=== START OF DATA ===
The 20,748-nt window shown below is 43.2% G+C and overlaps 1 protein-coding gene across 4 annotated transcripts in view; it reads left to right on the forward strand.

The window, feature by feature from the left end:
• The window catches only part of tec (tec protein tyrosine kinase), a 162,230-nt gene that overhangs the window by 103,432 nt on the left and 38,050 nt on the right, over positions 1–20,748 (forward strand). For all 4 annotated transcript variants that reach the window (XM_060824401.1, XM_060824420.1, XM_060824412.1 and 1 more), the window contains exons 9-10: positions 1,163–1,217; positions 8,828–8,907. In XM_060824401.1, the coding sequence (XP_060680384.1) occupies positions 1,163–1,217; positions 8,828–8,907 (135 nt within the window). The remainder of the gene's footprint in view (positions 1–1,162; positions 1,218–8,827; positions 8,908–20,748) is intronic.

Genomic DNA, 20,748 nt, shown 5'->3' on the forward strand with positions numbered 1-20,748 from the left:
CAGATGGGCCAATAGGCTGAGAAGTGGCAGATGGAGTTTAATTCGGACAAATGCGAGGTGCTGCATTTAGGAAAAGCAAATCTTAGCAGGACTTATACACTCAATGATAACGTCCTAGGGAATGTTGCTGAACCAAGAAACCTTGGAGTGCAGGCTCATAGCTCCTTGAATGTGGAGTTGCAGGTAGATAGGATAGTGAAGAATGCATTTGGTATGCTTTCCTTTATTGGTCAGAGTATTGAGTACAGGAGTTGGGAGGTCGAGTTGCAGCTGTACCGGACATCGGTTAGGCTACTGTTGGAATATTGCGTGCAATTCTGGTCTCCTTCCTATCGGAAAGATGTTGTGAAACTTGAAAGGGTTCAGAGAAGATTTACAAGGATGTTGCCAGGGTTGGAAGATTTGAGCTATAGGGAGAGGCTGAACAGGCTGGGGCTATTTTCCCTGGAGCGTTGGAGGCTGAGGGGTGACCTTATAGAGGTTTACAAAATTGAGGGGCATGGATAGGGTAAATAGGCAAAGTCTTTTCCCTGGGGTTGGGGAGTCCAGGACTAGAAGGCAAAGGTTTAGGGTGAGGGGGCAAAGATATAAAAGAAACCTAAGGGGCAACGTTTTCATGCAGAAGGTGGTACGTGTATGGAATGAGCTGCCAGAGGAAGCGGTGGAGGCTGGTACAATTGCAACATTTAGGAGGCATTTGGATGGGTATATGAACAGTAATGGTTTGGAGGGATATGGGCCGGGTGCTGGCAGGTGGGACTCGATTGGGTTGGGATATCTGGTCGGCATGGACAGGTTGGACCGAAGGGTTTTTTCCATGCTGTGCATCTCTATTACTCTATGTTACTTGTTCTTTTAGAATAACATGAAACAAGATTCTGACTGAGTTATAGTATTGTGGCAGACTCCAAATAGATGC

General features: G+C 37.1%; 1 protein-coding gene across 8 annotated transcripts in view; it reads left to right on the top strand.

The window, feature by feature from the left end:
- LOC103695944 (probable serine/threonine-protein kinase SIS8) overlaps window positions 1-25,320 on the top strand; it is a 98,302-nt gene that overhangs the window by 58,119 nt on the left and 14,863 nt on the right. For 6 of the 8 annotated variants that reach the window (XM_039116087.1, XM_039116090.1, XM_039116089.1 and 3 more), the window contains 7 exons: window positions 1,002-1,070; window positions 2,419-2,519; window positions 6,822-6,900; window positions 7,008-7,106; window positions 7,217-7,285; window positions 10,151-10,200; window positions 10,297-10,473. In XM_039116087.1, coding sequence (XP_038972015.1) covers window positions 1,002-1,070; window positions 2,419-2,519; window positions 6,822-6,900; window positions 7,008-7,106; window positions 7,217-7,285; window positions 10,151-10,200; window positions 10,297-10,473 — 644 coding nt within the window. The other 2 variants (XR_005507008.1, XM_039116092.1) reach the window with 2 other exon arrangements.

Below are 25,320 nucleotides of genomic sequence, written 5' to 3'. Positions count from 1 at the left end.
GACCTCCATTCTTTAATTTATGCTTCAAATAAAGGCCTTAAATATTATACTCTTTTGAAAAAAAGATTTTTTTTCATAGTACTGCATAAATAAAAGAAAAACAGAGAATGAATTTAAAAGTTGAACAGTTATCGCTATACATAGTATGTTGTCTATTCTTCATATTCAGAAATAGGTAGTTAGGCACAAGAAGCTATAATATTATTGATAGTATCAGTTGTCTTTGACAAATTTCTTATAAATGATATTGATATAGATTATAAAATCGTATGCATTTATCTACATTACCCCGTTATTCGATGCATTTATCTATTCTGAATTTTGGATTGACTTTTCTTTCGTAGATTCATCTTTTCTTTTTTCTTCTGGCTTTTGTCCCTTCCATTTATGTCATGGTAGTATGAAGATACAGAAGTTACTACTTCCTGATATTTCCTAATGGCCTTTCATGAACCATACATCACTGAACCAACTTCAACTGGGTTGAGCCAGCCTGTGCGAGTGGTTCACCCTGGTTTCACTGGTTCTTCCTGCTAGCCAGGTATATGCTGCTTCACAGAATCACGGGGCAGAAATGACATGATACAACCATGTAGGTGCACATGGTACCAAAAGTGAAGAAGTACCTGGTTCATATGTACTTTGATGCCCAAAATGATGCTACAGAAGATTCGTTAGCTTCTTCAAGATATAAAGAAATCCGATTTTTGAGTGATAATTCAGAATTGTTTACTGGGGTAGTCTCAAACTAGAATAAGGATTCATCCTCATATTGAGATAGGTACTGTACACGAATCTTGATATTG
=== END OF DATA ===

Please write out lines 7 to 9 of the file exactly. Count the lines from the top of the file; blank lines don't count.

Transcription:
The window, feature by feature from the left end:
- LOC103695944 (probable serine/threonine-protein kinase SIS8) overlaps window positions 1-25,320 on the top strand; it is a 98,302-nt gene that overhangs the window by 58,119 nt on the left and 14,863 nt on the right. For 6 of the 8 annotated variants that reach the window (XM_039116087.1, XM_039116090.1, XM_039116089.1 and 3 more), the window contains 7 exons: window positions 1,002-1,070; window positions 2,419-2,519; window positions 6,822-6,900; window positions 7,008-7,106; window positions 7,217-7,285; window positions 10,151-10,200; window positions 10,297-10,473. In XM_039116087.1, coding sequence (XP_038972015.1) covers window positions 1,002-1,070; window positions 2,419-2,519; window positions 6,822-6,900; window positions 7,008-7,106; window positions 7,217-7,285; window positions 10,151-10,200; window positions 10,297-10,473 — 644 coding nt within the window. The other 2 variants (XR_005507008.1, XM_039116092.1) reach the window with 2 other exon arrangements.

Below are 25,320 nucleotides of genomic sequence, written 5' to 3'. Positions count from 1 at the left end.